Additional Mercury Information
Climate change refers to changes in the Earth's long-term weather patterns. Some changes in climate occur naturally; gradual temperature fluctuations over thousands of years are a natural part of the Earth's climate. The Ice Age, for example, was a period of time when our climate was much cooler than it is now. However, human activities can also cause changes; the term "climate change" is generally used to describe a more rapid, human-caused increase in the Earth's average temperature.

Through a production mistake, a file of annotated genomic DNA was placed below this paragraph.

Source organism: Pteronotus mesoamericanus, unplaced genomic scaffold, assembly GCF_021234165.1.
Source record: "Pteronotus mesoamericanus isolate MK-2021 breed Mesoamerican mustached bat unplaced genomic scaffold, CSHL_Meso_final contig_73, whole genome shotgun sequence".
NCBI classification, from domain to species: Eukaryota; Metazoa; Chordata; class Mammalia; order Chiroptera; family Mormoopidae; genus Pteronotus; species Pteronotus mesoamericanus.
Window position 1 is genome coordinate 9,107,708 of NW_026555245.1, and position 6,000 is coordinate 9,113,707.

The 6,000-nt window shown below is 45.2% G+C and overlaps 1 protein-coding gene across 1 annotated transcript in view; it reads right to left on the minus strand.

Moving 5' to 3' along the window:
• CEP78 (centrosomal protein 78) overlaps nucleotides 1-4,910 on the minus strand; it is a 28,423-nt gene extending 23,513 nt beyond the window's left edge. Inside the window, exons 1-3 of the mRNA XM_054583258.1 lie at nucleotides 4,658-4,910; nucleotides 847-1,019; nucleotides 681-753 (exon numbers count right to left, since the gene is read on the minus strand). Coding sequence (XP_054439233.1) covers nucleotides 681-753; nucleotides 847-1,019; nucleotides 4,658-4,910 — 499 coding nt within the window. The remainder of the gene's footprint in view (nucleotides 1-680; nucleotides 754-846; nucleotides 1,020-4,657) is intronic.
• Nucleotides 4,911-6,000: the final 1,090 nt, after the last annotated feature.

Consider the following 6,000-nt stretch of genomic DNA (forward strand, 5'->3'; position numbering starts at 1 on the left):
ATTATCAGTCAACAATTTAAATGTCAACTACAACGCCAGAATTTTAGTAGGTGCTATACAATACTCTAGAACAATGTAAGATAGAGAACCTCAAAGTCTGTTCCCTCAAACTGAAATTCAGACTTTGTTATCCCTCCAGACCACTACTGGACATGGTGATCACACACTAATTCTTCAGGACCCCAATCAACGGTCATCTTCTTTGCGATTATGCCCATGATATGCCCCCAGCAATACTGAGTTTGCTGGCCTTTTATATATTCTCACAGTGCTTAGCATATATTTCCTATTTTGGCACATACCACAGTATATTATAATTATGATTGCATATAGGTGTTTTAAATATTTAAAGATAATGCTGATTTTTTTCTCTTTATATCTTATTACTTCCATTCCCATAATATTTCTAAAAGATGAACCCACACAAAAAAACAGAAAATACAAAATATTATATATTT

Scientists believe that humans are increasing the greenhouse effect through activities that produce greenhouse gases (GHGs). Since the beginning of the industrial revolution, atmospheric concentrations of carbon dioxide have increased over 35 percent, methane concentrations have more than doubled, and nitrous oxide concentrations have risen by about 18 percent. The increase in global temperatures associated with increased atmospheric concentrations of these GHGs is commonly referred to as global warming, which is manifested locally or regionally as climate change.
How do we affect climate change?
Monitoring data collected since the early 1980's show that most of Acadia National Park's lakes and ponds have excellent water quality. Recent studies discovered high concentrations of mercury in several freshwater fish species sampled in park lakes.